SHIZUOKA – As the 2002 soccer World Cup fades from memory, officials in charge of running the stadiums that hosted matches during the event are now struggling to find ways to utilize the arenas.
Shizuoka prefectural officials said last week that they will invite representatives from all the World Cup host cities to a nationwide conference Thursday at Ecopa stadium in the city of Fukuroi to share ideas on how to increase income from the structures.
Ten stadiums in Japan were renovated or built from scratch for the World Cup by local governments at considerable cost.
But with many of them in rural locations or lacking a J. League soccer team, opportunities to bring in events and income since the end of the World Cup last June have been few, and many prefectures now find themselves laden with expensive operating costs.
The Sapporo Dome, which is regularly used as second-division team Consadole Sapporo’s home ground and also holds professional baseball games, is one of the few exceptions.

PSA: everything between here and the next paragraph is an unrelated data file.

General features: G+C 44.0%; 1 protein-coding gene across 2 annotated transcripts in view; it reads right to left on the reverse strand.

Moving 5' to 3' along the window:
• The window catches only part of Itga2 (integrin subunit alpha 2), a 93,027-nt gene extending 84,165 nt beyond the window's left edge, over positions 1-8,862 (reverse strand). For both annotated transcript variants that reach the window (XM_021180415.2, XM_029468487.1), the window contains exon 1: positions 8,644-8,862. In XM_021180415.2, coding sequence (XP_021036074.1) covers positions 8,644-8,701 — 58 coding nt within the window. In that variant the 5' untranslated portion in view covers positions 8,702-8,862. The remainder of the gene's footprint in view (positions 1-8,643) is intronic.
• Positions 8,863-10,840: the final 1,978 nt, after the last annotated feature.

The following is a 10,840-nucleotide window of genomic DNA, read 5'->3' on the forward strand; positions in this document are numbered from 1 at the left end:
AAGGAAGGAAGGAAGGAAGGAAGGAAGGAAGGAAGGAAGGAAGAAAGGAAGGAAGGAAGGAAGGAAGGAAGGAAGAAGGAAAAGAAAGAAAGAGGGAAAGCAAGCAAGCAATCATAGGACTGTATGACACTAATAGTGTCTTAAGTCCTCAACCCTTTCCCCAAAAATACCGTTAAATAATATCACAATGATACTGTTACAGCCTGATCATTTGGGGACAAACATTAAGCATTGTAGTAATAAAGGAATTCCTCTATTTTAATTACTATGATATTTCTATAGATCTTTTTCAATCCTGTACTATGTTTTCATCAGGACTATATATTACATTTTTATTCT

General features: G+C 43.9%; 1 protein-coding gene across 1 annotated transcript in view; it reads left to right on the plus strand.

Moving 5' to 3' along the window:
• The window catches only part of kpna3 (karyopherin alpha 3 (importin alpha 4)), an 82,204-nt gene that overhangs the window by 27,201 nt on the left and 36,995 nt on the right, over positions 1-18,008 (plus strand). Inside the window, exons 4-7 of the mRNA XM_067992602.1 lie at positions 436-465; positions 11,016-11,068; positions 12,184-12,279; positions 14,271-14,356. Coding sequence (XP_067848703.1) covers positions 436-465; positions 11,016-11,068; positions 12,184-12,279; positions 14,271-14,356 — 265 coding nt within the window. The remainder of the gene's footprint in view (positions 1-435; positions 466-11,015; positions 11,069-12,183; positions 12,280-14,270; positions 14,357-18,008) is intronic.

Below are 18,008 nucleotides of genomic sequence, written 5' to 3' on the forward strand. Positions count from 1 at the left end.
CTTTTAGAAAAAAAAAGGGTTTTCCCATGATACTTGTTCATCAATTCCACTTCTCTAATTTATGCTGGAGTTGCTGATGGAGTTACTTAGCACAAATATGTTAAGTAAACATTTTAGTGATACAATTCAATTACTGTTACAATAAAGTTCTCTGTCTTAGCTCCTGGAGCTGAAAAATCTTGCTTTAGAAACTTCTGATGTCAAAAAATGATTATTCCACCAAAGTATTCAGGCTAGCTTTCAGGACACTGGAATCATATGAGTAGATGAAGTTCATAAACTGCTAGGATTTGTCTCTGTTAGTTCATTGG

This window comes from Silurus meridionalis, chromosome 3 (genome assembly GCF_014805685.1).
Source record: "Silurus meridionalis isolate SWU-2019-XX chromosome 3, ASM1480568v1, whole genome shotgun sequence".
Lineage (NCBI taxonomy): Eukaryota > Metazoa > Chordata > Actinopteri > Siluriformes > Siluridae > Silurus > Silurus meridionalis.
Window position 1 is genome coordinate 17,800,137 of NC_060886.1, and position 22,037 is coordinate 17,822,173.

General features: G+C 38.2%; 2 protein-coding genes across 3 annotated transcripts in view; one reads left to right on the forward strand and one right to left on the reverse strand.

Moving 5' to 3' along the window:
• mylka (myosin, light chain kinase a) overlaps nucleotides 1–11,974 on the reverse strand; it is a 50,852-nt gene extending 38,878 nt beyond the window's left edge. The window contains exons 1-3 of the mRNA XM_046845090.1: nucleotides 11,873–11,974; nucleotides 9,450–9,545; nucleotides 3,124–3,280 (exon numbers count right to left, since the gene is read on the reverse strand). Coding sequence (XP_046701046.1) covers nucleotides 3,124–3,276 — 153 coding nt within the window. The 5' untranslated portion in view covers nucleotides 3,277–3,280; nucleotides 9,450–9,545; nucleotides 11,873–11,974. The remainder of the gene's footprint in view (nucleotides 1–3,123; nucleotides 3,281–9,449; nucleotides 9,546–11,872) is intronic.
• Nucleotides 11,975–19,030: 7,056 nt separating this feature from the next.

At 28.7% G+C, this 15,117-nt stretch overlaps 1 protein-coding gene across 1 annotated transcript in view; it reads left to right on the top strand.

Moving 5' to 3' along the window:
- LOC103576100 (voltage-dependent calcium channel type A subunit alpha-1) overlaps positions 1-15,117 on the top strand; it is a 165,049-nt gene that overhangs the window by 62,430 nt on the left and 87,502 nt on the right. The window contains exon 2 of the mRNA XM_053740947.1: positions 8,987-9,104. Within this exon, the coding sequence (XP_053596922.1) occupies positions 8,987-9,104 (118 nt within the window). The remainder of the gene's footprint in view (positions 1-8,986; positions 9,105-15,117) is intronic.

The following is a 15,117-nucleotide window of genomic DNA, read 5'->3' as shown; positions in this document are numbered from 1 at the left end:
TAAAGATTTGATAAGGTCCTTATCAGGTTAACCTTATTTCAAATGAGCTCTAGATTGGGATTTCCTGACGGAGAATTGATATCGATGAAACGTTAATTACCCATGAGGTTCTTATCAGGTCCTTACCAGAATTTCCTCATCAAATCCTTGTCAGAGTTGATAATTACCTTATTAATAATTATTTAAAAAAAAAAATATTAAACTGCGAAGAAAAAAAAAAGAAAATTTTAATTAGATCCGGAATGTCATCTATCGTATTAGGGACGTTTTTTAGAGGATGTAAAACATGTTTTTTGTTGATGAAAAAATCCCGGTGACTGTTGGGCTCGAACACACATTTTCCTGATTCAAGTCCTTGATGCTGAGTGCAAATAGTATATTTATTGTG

But Ecopa stadium, which is not a home stadium for either Jubilo Iwata or Shimizu S-Pulse — the two J. League teams in the prefecture — is more typical of the struggles the local governments are facing in bringing in cash from the stadiums.
Shizuoka officials have come up with the idea of selling naming rights to the ground, but also said they are considering privatizing the stadium.
“They (companies) may be our rivals, but we are interested in hearing what ideas they have in mind on how to use the stadium,” a top Shizuoka official said, without elaborating.
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